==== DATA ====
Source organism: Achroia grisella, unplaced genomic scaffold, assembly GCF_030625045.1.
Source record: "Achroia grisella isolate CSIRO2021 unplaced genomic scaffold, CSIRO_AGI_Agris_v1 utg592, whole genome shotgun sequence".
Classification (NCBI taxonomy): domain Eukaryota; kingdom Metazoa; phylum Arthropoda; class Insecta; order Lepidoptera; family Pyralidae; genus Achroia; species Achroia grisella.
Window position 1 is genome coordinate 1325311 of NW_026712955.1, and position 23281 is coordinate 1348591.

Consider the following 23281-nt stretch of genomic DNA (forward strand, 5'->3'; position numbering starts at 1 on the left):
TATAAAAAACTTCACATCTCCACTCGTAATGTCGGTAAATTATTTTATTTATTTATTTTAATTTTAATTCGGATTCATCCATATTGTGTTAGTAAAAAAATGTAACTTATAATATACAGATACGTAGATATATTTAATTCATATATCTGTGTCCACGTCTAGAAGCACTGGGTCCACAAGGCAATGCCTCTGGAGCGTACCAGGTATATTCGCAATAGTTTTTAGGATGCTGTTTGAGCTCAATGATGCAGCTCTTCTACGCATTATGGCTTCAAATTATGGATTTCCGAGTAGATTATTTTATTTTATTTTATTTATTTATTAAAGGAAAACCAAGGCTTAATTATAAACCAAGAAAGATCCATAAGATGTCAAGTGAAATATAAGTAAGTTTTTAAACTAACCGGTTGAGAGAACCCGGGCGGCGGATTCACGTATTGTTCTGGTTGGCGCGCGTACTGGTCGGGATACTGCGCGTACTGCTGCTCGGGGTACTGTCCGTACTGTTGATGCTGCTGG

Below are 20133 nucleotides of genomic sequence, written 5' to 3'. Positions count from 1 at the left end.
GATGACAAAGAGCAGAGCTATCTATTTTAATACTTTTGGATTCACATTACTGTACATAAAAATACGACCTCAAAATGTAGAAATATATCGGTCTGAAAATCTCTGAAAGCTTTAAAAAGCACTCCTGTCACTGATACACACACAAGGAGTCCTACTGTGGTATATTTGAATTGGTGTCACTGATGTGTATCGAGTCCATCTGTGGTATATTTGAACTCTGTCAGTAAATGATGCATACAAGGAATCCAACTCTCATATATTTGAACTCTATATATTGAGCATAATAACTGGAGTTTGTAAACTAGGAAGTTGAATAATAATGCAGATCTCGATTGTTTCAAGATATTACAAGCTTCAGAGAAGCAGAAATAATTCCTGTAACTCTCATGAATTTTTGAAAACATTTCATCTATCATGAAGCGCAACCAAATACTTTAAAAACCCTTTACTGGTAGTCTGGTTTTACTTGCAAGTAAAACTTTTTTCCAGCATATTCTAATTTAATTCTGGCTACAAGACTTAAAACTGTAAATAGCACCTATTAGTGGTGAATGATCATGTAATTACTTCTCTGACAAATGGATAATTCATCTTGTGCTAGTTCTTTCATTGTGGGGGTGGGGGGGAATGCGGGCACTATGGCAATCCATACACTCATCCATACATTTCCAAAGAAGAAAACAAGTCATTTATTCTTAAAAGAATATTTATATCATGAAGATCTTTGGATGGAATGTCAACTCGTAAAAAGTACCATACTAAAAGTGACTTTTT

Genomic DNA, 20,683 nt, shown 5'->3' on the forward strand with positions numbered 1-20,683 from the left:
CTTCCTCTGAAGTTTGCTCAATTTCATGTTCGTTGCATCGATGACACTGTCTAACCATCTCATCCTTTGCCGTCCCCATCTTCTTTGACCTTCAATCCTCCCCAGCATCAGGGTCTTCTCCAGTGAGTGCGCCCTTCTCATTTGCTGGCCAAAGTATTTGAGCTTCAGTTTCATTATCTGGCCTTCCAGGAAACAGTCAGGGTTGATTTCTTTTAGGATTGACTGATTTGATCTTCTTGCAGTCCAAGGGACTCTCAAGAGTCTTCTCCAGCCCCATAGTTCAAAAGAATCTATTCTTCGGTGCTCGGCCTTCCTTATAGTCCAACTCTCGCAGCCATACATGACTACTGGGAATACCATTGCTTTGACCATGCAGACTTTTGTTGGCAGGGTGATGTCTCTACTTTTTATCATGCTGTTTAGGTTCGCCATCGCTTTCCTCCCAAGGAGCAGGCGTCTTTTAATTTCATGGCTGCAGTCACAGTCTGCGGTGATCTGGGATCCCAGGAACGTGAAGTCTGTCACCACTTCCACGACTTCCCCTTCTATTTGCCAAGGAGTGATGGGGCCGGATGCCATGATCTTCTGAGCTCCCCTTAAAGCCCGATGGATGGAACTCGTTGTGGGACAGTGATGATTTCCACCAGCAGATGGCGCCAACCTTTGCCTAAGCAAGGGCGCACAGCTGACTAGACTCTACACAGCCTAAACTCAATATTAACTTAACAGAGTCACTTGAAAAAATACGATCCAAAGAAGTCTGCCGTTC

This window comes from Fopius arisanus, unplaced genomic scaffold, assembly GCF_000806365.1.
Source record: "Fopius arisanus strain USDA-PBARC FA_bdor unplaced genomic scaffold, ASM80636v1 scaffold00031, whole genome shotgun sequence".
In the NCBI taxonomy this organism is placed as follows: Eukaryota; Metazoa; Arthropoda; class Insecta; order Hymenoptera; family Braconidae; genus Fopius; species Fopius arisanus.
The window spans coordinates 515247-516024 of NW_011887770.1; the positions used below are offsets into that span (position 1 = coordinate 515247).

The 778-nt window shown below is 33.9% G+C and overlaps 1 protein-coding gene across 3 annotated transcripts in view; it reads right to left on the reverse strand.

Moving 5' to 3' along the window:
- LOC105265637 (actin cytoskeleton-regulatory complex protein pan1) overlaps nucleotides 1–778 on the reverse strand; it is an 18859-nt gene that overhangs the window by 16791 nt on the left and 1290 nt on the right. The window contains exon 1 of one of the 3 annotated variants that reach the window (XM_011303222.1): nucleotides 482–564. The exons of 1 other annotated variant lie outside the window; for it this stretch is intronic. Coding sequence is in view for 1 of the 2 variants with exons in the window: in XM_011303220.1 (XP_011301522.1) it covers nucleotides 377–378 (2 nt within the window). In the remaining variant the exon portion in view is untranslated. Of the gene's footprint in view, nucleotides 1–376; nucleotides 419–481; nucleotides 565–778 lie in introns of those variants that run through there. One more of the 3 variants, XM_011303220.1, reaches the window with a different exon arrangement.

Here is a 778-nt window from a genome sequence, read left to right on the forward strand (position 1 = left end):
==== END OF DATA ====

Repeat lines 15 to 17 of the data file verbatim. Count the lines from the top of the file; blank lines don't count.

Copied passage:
The 778-nt window shown below is 33.9% G+C and overlaps 1 protein-coding gene across 3 annotated transcripts in view; it reads right to left on the reverse strand.

Moving 5' to 3' along the window:
- LOC105265637 (actin cytoskeleton-regulatory complex protein pan1) overlaps nucleotides 1–778 on the reverse strand; it is an 18859-nt gene that overhangs the window by 16791 nt on the left and 1290 nt on the right. The window contains exon 1 of one of the 3 annotated variants that reach the window (XM_011303222.1): nucleotides 482–564. The exons of 1 other annotated variant lie outside the window; for it this stretch is intronic. Coding sequence is in view for 1 of the 2 variants with exons in the window: in XM_011303220.1 (XP_011301522.1) it covers nucleotides 377–378 (2 nt within the window). In the remaining variant the exon portion in view is untranslated. Of the gene's footprint in view, nucleotides 1–376; nucleotides 419–481; nucleotides 565–778 lie in introns of those variants that run through there. One more of the 3 variants, XM_011303220.1, reaches the window with a different exon arrangement.